When he musters them.

The chargers prance.

The chariots race madly

Through the streets.

They rush back and forth

Through the squares.

Their appearance is

Like torches.

They dart

Like lightning.

He calls his officers.

They stumble

As they come forward.

They hasten

To the wall.

The mantelet is set up.”

Nahum gave a vivid colorful description of the actions in Nineveh.  The shields of the warriors in Nineveh would be red with blood.  The clothes of their soldiers were scarlet from the blood.  The metal from the chariots flashed from the sunlight, as the men followed behind.  The chargers were prancing around, while the chariots raced madly through the streets, going back and forth from the squares.  They were like torches darting in and out, almost like lightning.  When they called their officers, they came out stumbling along.  They ran to the wall where the protective screens or mantelet was set up.  In other words, the soldiers and their officers with their chariots were in a state of chaos.

The activity of the living creatures (Ezek 1:12-1:14)

“Each creature moved

Straight ahead.

Wherever the Spirit

Would go,

They went

Without turning,

As they went.

In the middle

Of the living creatures

There was something

That looked

Like burning coals

Of fire.

Like torches

They moved to and fro

Among the living creatures.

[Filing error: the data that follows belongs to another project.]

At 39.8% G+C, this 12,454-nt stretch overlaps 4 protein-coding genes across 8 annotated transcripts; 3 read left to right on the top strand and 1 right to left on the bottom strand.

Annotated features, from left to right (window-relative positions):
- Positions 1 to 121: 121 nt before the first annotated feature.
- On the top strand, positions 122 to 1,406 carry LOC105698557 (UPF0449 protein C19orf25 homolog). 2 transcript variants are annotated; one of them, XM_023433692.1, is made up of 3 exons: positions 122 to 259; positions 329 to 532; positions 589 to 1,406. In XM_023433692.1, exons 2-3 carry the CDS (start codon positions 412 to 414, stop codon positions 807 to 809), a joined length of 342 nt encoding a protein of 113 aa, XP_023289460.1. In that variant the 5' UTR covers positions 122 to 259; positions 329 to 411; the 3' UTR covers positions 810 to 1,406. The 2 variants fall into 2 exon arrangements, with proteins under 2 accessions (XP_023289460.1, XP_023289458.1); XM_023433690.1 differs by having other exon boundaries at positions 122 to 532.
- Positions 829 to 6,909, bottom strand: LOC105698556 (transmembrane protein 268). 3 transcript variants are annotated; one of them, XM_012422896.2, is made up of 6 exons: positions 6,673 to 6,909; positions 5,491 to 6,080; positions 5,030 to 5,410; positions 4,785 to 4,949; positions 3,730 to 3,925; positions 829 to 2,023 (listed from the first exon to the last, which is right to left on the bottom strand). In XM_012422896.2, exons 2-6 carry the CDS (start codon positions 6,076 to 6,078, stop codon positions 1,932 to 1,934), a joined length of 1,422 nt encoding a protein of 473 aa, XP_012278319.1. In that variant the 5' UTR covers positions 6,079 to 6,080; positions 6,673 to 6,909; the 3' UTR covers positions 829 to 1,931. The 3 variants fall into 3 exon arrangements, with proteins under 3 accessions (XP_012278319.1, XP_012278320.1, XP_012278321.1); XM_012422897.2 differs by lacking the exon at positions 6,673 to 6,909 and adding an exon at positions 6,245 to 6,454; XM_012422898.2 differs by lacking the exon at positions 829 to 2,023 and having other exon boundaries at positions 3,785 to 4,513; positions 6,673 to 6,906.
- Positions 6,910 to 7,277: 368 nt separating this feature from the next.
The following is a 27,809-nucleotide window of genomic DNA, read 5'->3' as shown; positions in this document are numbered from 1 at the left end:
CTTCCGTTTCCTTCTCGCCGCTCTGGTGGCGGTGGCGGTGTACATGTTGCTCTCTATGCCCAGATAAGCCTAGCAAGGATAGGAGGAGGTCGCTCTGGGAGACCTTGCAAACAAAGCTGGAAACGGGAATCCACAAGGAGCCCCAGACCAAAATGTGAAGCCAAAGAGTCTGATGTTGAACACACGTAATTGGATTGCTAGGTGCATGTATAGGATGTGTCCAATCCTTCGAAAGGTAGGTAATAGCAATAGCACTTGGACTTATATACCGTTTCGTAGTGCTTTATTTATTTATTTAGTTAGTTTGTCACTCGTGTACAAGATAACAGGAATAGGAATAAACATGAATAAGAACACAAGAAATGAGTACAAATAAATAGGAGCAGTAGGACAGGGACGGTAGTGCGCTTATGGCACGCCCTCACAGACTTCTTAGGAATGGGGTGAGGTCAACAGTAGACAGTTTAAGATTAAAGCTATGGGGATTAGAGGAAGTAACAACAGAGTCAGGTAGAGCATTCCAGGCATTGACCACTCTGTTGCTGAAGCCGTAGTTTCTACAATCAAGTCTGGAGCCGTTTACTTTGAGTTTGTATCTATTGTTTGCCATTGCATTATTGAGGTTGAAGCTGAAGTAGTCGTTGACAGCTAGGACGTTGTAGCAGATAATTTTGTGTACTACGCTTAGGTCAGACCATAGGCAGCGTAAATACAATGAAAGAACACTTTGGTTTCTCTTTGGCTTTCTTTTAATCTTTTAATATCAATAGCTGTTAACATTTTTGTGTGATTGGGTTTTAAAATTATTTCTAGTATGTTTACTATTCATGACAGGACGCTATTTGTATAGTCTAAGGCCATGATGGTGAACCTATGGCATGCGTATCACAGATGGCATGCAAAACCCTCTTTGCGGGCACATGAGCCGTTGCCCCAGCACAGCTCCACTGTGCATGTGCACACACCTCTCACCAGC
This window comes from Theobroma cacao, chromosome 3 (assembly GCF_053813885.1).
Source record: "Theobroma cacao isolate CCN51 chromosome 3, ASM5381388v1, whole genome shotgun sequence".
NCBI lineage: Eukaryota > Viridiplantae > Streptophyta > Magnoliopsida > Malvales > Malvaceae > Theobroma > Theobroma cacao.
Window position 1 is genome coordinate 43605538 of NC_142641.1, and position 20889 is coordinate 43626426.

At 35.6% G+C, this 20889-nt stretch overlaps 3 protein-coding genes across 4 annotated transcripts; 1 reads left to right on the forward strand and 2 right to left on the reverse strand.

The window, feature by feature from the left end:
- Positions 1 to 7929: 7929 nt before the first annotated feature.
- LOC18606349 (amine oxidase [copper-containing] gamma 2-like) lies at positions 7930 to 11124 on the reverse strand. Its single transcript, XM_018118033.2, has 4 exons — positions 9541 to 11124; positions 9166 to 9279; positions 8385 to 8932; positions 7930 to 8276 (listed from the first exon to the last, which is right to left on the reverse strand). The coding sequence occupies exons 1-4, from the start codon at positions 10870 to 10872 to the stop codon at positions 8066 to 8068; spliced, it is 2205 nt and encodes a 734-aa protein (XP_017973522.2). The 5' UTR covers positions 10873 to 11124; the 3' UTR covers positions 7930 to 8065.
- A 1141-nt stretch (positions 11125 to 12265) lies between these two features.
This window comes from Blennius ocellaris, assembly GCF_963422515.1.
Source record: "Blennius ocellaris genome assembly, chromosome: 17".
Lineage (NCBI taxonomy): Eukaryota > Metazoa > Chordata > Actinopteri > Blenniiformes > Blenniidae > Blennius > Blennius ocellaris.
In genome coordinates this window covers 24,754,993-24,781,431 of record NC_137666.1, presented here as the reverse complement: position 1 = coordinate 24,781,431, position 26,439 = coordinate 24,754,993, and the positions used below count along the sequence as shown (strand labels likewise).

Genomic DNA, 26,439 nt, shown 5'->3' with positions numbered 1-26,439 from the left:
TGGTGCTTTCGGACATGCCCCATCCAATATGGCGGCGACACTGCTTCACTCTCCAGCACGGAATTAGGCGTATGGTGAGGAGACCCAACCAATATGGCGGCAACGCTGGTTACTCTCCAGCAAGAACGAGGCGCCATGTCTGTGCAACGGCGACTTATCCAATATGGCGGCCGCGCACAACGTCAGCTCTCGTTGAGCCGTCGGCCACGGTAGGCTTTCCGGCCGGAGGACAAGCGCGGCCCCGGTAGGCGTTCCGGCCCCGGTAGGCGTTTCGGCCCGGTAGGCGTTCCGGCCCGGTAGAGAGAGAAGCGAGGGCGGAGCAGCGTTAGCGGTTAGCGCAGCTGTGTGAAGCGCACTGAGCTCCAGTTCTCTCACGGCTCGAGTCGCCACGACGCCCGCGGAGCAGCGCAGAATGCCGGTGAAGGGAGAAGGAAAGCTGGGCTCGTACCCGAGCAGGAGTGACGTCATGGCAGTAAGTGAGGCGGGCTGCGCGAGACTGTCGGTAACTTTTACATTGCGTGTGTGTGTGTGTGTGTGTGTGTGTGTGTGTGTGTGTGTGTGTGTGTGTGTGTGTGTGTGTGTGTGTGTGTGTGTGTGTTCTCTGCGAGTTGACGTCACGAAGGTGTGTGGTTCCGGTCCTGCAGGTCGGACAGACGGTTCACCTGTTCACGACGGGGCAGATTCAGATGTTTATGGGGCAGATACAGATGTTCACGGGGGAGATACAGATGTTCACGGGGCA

The fire was bright.

Lightning

Issued from the fire.

The living creatures

Darted to and fro,

Like a flash of lightning.”

Ezekiel explained that these living creatures moved straight ahead. They went wherever the Spirit would go, but without turning. In the middle of these living creatures, there was something that looked like burning coals of fire or torches that moved back and forth. These bright lights were in the living creatures, so that they almost seemed like lightning. Thus when these creatures moved about, it was like a flash of traveling lightning.

 

King Antiochus IV is welcomed at Jerusalem (2 Macc 4:21-4:22)

“When Apollonius son of Menestheus was sent to Egypt for the coronation of Philometor as king, King Antiochus learned that Philometor had become hostile to his government. The king took measures for his own security. Therefore upon arriving at Joppa, he proceeded to Jerusalem. He was welcomed magnificently by Jason and the city. He was ushered in with a blaze of torches and with shouts. Then he marched his army into Phoenicia.”

Apollonius, the governor, was sent to Egypt for the coronation of the new King Ptolemy VI the Philometor about 175 BCE. The mother of King Ptolemy VI, Cleopatra I, had died when he was only 10 years old. His father King Ptolemy V had died in 180 BCE so that he technically was king when he was 5 years old. However, he ruled with his mother until she died. In 174 BCE, at the age of 11, he married his sister Cleopatra II. He ruled in Egypt until 146 BCE. However, Apollonius learned that King Ptolemy VI and his advisors had turned anti-Syrian rather than pro-Syrian like his mother and father. Then King Antiochus IV (175-164 BCE) decided to make a trip to Joppa and Jerusalem. Jason and the people of Jerusalem warmly welcomed him, before he went to Phoenicia.